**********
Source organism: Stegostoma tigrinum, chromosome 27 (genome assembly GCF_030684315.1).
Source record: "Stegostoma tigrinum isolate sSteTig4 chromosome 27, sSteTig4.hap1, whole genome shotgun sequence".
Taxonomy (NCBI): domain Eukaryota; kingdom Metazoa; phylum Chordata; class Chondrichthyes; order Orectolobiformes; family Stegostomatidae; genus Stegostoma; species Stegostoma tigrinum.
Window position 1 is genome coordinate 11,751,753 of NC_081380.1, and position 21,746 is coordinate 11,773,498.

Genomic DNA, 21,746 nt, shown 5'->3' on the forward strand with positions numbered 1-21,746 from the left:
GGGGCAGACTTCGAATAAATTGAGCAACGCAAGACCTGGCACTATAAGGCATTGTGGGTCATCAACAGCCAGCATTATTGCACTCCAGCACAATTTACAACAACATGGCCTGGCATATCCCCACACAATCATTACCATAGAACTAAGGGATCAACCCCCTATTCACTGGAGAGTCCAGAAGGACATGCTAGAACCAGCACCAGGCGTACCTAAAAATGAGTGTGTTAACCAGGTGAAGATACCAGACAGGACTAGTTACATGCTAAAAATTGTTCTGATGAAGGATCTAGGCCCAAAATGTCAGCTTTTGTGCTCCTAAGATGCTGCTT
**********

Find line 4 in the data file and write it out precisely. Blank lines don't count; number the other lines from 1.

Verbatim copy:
Window position 1 is genome coordinate 11,751,753 of NC_081380.1, and position 21,746 is coordinate 11,773,498.